Question: I'm reading with interest your answer(s) to Partitioned Views vs. Partitioned Tables in your Q&A. My question is how can I prove to myself I have everything configured correctly and partition elimination is indeed occurring? I tried SET STATISTICS XML ON, and then searched the XML Showplan for 'PartitionsAccessed' and 'PartitionRange,' but didn't find either.
First, check out the two prior Q&As here for background and important design considerations:
- Partitioned Tables v. Partitioned Views–Why are they even still around?
- Solutions to VLT concerns around statistics and maintenance!
Answer: PartitionsAccessed and PartitionRange are solely for partitioned tables. For partitioned views what you’re looking for are “executes” against a table. Only the table(s) that aren’t eliminated should have an execute that’s greater than zero. Probably the easiest way to see this is SET STATISTICS IO ON. On SQL Server 2005 and higher, this will ONLY list the tables against which you execute (I seem to remember there was a bug against SQL Server 2000 where it would list ALL of the tables in the statistics io output but the executes were zero and the Scan Count was zero as well).
And, by using statistics io you can also gauge the relative efficiency of the reads. With SHOWPLAN you can see how SQL Server did the reads (for example: scan vs. seek).
So, in summary:
- I use SET STATISTICS IO ON to see which table (or tables) were accessed.
- I use the graphical or XML showplans to see HOW the tables were accessed.
If SQL Server is still accessing a table where you don’t think it should then check these things:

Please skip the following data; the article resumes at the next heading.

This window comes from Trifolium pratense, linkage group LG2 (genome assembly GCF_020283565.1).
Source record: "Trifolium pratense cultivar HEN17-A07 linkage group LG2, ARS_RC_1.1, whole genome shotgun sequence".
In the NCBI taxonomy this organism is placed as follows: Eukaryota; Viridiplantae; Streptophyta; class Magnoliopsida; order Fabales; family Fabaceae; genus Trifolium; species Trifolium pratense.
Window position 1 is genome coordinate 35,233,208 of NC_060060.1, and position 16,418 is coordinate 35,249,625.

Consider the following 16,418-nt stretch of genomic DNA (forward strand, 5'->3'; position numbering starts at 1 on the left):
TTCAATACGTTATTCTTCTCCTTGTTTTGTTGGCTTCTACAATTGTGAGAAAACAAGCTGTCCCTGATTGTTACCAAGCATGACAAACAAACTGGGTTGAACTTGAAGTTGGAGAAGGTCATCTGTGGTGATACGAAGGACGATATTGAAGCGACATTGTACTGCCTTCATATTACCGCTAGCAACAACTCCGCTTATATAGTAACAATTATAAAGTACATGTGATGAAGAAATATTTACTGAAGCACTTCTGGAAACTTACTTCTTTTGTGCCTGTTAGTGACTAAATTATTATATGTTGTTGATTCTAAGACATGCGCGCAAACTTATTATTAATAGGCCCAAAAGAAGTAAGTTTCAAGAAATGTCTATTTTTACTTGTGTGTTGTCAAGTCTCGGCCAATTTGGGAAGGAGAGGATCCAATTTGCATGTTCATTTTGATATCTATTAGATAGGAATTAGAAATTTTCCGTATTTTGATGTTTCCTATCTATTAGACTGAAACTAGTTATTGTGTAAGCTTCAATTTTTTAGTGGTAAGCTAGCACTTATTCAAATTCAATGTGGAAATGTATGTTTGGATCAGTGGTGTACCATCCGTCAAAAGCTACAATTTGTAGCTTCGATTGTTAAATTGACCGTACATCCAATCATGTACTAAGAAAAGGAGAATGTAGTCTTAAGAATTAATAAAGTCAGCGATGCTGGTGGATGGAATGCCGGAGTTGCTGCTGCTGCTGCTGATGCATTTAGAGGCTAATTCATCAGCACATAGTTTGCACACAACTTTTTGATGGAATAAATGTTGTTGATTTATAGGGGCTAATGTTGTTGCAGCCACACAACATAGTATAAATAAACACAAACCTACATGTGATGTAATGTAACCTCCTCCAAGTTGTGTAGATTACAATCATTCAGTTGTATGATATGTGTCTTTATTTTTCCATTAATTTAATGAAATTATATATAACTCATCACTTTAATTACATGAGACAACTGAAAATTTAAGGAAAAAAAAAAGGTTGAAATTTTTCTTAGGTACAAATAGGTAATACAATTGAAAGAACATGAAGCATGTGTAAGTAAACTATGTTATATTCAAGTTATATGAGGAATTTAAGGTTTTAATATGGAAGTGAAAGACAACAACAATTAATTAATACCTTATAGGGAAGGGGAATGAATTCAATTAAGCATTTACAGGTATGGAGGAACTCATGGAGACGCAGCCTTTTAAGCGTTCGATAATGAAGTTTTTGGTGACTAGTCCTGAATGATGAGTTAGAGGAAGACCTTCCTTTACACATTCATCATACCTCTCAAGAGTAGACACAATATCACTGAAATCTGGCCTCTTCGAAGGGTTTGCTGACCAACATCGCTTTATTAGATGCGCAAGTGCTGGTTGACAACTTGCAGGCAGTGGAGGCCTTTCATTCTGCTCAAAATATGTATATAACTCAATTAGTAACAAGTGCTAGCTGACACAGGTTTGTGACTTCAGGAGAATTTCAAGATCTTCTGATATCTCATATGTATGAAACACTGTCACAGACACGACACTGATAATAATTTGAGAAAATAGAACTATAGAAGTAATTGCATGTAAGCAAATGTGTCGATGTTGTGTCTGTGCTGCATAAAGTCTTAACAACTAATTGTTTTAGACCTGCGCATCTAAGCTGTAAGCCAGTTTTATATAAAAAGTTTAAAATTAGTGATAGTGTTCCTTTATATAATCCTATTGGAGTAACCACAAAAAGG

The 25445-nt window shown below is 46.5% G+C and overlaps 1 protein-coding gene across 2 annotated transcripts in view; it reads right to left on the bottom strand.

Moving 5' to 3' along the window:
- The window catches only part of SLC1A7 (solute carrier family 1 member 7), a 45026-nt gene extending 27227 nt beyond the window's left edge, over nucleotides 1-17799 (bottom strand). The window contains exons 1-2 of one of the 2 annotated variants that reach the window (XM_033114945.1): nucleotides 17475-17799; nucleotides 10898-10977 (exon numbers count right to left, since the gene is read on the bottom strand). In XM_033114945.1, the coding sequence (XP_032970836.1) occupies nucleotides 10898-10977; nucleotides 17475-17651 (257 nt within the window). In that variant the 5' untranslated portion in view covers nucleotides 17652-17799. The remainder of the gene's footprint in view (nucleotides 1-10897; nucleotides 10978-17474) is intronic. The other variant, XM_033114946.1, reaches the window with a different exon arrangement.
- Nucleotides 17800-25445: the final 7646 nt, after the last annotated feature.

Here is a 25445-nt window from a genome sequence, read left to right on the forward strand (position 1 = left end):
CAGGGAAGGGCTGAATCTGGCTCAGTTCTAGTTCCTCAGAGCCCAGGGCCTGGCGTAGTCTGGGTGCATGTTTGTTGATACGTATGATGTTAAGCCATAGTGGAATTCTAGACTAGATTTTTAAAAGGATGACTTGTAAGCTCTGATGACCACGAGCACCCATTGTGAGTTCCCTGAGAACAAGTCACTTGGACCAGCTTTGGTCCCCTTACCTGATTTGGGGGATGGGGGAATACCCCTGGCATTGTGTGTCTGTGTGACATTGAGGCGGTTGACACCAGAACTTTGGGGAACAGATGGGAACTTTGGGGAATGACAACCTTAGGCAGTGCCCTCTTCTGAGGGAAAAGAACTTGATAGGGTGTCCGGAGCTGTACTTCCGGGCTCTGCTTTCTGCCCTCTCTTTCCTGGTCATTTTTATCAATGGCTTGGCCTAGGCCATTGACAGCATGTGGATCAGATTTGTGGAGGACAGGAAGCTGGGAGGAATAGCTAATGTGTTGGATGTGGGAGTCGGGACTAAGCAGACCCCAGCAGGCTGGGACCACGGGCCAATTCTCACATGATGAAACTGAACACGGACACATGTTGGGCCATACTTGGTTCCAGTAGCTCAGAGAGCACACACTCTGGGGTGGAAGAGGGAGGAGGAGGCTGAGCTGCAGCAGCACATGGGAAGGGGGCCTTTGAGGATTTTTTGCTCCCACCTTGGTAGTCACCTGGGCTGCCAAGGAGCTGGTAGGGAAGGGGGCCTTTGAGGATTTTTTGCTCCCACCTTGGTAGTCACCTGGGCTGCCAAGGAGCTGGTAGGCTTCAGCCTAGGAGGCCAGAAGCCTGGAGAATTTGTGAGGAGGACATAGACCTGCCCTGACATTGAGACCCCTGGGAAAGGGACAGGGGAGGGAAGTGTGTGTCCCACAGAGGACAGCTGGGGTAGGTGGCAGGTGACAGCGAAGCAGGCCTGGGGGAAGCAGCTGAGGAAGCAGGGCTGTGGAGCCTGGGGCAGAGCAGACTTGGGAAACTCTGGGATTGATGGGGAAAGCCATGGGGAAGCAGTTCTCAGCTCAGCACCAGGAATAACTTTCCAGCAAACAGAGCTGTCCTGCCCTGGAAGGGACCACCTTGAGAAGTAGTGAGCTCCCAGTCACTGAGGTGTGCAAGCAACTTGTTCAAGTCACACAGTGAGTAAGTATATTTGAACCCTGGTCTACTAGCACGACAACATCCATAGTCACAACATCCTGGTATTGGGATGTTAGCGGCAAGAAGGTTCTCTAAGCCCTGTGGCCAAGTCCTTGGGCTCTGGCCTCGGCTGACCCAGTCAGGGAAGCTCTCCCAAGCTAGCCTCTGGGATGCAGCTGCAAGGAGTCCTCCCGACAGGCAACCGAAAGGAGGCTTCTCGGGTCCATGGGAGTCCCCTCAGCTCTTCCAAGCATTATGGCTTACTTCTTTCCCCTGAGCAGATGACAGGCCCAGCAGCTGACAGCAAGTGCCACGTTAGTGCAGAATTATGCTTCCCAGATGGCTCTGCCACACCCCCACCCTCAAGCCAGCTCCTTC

1. Check to make sure that the query supplied has some form of predicate against the partitioning key. If you don’t reduce rows specifically on the partitioning column then SQL Server cannot eliminate over it. If you have your data partitioned by date, every query (ideally) should supply a limited date range.
2. If you have supplied a predicate over the partitioning key and SQL Server still doesn’t seem to be eliminating your partitions then you might have an untrusted constraint. To check to see if a constraint is trusted check the property state using:
SELECT OBJECTPROPERTY(object_id(‘ConstraintName’), 'CnstIsNotTrusted')
If the constraint returns 1 (true) then the constraint is NOT trusted. No, I’m not sure why they used a double negative here but that’s what the property is checking. You could even run this against all of your constraints within your database.
SELECT OBJECT_NAME (parent_object_id) AS [Table Name],
name AS [Constraint Name],
OBJECTPROPERTY([object_id], 'CnstIsNotTrusted') AS [NOT Trusted]
WHERE type_desc = 'CHECK_CONSTRAINT'
So, check those objects and make sure that your constraints are trusted. If they aren’t – you might be accessing partitions where you really don’t need to. This wastes resources and most importantly, time!
And, we skipped a week in between posts… Why? Especially because I still have A LOT more to post on partitioning… I’m just, er, (pardon the pun) partitioning it over multiple Q&As. OK, that was bad. Seriously, though, we took last week off and did some diving (and whale watching) off the Kona coast of Hawaii. As you may have read in our bio, one of our “other” passions is seeking out frogfish and we were highly successful there (Paul was the ultimate frogfish finder having found more than 5 and these guys know how to hide!!). I’ve created a small album of just a few of my favorite shots. I thought you might want to see them and enjoy a little non-SQL time. I know we sometimes do!
Thanks for reading and enjoy a few shots!
Kimberly & Paul
The album doesn't seem to show up here on the blog entry but if you click through - you can see them. Here's a direct link. Enjoy!